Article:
In some embodiments the camera device includes a plurality of camera modules having different focal lengths. The focal lengths may be fixed with the device including one or more modules having a first focal length and one or more modules having a second focal length. In some embodiments one or more camera modules with a third or other focal length are also included. In some embodiments the first focal length (f1) is smaller than the second focal length (f2) which is smaller than the third focal length (f3). The smallest focal length (f1) camera modules will capture the largest scene area while the second and third focal length camera modules will capture small scene areas but at a higher resolution assuming the camera modules uses sensors of the same resolution which is the case in some but not necessarily all embodiments.

In one embodiment as the zoom level is increased, one or more camera modules with a larger focal length than another camera module is moved to alter the field of view captured by the camera module. Thus, as zoom is increased and the size of the scene area of interest is increased, some of the larger focal length camera modules are moved, e.g., titled or rotated, so that the a large portion or all of the scene area captured by the larger focal length camera module will continue to correspond to the scene area of interest despite the decreasing size of the scene area of interest due to the increased zoom. In some embodiments, this involves moving at least some of the camera modules so that the amount of overlap of the scene area captured by the camera modules, even though the focal length of the camera modules remains unchanged as the zoom setting selected by a user increases the zoom level. In some embodiments at least one fixed camera module may remain directed to the center portion of a scene area as the user changes zoom settings with one or more other camera modules being moved, as zoom level is increased, so that they capture an ever increasing amount of area which is also captured by the fixed camera module.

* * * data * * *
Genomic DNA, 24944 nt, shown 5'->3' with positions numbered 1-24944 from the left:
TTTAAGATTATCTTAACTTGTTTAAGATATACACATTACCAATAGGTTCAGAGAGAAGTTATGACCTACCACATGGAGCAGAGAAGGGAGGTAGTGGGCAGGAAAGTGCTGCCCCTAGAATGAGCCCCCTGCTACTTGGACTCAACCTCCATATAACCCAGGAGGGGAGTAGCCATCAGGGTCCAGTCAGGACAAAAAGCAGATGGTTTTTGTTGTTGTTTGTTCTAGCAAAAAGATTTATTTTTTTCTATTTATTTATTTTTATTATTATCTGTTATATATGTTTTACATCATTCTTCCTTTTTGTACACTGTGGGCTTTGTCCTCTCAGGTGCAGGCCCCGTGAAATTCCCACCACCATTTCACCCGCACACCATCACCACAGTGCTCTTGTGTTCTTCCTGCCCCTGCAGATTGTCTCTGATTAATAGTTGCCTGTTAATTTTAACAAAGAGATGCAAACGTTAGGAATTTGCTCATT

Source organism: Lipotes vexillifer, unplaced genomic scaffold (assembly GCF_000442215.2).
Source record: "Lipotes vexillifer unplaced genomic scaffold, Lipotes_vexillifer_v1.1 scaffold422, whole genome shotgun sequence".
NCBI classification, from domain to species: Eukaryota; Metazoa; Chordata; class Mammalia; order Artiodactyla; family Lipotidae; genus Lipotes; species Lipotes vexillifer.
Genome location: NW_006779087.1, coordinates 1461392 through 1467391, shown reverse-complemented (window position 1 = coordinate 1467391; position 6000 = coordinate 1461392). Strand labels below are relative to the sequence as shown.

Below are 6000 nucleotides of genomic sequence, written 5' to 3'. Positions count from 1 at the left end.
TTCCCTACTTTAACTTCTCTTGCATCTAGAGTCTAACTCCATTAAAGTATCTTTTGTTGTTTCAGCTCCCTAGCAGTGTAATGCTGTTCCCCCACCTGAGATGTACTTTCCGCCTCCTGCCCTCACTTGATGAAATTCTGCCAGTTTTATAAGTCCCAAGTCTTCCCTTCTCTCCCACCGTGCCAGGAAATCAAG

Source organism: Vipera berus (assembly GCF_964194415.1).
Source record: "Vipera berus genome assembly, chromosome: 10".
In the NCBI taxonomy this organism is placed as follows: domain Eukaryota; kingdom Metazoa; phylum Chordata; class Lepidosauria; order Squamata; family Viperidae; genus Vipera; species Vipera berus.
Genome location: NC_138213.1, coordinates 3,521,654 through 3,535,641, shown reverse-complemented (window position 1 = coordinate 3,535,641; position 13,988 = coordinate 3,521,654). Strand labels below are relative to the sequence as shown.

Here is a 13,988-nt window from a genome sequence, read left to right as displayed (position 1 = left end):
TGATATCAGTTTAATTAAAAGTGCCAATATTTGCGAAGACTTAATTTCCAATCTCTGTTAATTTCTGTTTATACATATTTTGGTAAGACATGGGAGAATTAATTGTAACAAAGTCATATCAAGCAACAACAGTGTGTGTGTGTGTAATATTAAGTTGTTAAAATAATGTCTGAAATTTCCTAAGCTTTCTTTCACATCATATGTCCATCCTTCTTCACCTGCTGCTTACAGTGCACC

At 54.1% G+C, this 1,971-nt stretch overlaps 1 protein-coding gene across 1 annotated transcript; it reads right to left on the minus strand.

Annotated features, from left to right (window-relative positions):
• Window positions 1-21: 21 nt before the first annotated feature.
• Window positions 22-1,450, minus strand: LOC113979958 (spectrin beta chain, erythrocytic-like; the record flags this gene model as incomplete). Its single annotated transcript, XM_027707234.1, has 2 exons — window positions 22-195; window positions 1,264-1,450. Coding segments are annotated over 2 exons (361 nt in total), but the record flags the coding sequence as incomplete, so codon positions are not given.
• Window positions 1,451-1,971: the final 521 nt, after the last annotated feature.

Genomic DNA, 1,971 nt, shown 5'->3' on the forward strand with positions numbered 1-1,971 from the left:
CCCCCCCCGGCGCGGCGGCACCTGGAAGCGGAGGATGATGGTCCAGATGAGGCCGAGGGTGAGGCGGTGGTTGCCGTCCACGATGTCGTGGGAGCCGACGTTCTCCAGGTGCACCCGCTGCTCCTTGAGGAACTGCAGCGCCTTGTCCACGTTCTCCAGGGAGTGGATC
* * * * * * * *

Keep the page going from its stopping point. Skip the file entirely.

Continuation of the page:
Thus, in various embodiments, the position of a camera module is controlled as a function of zoom. As the zoom setting is increased one more moveable camera module is moved to change its field of view. In at least one embodiment a camera device implementing the invention includes at least 4 moveable cameras modules whose position is controlled by a control device based on the zoom setting. The camera device also includes one or more fixed camera modules which do not move as a function of zoom setting. Images captured by the moveable camera modules are combined to generate an image corresponding to the user selected zoom setting. The images captured by the moveable camera modules are optionally combined with the image captured by one or more fixed camera modules. As the overlap in the image area captured by the camera modules increases with increasing zoom, the amount of light which can be captured in a given time for the scene area is increased thereby allowing shorter exposure times and/or increased averaging of pixel values which can provide a better image, e.g., as the effect of random noise is decreased.

While many embodiments and features have been discussed in the above summary, it should be appreciated that many of the novel features described herein can be used independent of other novel features. Thus while various exemplary embodiments have been described, the application is not limited to the particular exemplary embodiments or combinations of features described in particular exemplary embodiments.

Numerous additional features and embodiments are described in the detailed description which follows.

BRIEF DESCRIPTION OF THE FIGURES

FIG. 1 is a block diagram of an exemplary apparatus, e.g., a camera device, implemented in accordance with one embodiment of the present invention.